How Can I Protect My Personal Injury Claim in Bankruptcy?

Categories: Bankruptcy

The decision to file bankruptcy is not an easy one. And if you have recently been in an accident of some sort and have a pending personal injury claim, the decision gets even more difficult. Will the bankruptcy court take my settlement if I get one? How much will they take? Is there a way to avoid losing the money I get from my accident if I file bankruptcy? These are complex questions of law that can either be answered at either the Federal or State level, and that requires the help of an experienced bankruptcy attorney to answer with any specificity regarding your individual case. But there are some general rules to consider while deciding what actions would be in your best interest.

It’s All in the Timing

Injury Prior to Bankruptcy

One variable that can make a huge difference in whether or not you are allowed to keep all of your recoveries from a personal injury case is the timing of the injury. If you were injured prior to filing for bankruptcy, then regardless of any other factor, you must disclose the injury and potential award in your bankruptcy filing. It does not matter if the case is not close to being resolved if there is a claim in progress, or if you are only contemplating a lawsuit against the person who harmed you, you really need to disclose this information.

Unfortunately, not many people know this. It can be tempting to remain silent about your potential lawsuit by reasoning that you don’t even know whether or not you will get a penny yet. But rest assured, this is not how the law sees it. You have an obligation to disclose all assets. And the potential award from a personal injury case is considered an asset, even if the tortfeasor has not yet paid you a penny.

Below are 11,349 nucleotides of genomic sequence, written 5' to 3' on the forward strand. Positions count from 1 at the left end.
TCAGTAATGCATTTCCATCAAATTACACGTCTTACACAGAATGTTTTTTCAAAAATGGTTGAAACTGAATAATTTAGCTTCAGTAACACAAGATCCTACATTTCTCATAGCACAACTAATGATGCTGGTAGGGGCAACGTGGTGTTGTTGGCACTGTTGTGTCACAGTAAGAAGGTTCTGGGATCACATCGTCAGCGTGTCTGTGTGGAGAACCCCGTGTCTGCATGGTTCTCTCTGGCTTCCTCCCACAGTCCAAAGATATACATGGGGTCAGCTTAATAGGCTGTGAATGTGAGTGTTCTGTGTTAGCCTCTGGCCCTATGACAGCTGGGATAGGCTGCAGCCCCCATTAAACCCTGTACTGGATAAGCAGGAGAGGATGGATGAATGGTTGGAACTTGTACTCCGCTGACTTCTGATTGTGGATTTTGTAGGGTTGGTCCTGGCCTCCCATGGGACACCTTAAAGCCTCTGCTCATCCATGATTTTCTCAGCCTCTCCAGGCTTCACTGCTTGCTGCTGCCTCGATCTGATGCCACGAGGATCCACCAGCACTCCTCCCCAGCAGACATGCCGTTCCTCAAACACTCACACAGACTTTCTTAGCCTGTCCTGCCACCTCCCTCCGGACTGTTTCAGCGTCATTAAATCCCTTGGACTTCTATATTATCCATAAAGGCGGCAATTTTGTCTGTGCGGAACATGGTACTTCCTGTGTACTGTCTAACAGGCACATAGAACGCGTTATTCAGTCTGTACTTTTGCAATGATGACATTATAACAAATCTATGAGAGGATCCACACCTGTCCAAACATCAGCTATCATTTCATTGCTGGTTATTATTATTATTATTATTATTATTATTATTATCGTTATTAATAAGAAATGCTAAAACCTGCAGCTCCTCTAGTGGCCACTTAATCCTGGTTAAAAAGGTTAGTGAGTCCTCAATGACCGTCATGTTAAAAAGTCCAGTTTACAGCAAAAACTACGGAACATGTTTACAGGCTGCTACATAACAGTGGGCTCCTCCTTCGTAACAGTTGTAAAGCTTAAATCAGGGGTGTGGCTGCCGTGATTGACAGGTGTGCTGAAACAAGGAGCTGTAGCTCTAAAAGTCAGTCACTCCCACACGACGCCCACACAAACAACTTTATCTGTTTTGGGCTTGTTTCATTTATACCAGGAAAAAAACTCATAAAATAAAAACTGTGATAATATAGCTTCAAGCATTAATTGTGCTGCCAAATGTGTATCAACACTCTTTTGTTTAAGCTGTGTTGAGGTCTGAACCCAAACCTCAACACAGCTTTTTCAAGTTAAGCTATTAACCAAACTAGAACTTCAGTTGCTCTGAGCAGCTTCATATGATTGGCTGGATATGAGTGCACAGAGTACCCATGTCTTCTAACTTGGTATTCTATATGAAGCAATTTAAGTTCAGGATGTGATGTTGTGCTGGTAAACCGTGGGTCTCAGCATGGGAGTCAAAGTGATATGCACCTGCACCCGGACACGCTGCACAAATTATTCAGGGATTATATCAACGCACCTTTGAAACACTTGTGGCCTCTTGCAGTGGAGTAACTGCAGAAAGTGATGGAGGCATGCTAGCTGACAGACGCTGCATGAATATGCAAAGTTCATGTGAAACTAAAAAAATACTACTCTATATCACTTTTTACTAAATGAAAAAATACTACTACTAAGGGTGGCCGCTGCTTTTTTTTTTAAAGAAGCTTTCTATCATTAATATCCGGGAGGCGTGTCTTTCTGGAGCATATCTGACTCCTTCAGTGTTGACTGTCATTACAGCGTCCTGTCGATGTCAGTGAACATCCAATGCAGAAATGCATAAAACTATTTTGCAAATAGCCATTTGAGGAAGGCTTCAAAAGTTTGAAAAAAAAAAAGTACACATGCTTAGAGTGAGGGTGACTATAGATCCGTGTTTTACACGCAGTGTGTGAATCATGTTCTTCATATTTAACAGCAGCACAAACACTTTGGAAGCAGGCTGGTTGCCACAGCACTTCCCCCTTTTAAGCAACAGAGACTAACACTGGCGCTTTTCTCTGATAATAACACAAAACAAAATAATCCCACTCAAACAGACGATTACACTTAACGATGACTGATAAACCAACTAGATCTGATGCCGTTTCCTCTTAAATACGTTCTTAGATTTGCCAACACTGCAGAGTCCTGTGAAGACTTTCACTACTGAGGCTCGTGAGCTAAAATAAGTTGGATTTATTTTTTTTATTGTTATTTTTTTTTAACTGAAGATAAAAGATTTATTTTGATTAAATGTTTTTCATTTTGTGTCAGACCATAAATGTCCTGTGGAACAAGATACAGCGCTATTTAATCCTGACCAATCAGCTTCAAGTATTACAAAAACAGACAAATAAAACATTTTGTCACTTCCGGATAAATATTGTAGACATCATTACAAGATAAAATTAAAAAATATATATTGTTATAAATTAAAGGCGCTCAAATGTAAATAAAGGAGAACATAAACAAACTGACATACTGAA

Do Not Hide Assets

People in this predicament are often tempted not to disclose their personal injury case in the hopes that the bankruptcy will settle first, possibly even before they file. It would be a grave mistake to assume that your misdeeds (i.e., bankruptcy fraud) will go unnoticed. Bankruptcy trustees tend to be extremely diligent and have been known to track down awards that were granted years after the final discharge of debts. They routinely check public records for evidence of such dishonest actions by plaintiffs. And if they find proof that you did not disclose an asset to the court during bankruptcy proceedings, they will inform the judge.

Should you fail to disclose this asset, there is a high likelihood that the judge will not take kindly to this omission. If the court determines that you have been purposely hiding an asset, it is possible that he or she will take the proceeds from your award to pay off your creditors. The judge is able to do this even if the property that you hid (in this case, the personal injury claim) ends up being exempt from liquidation under relevant bankruptcy law. So do not hide the fact that you have a pending personal injury claim when filing bankruptcy.

Injured after Filing Bankruptcy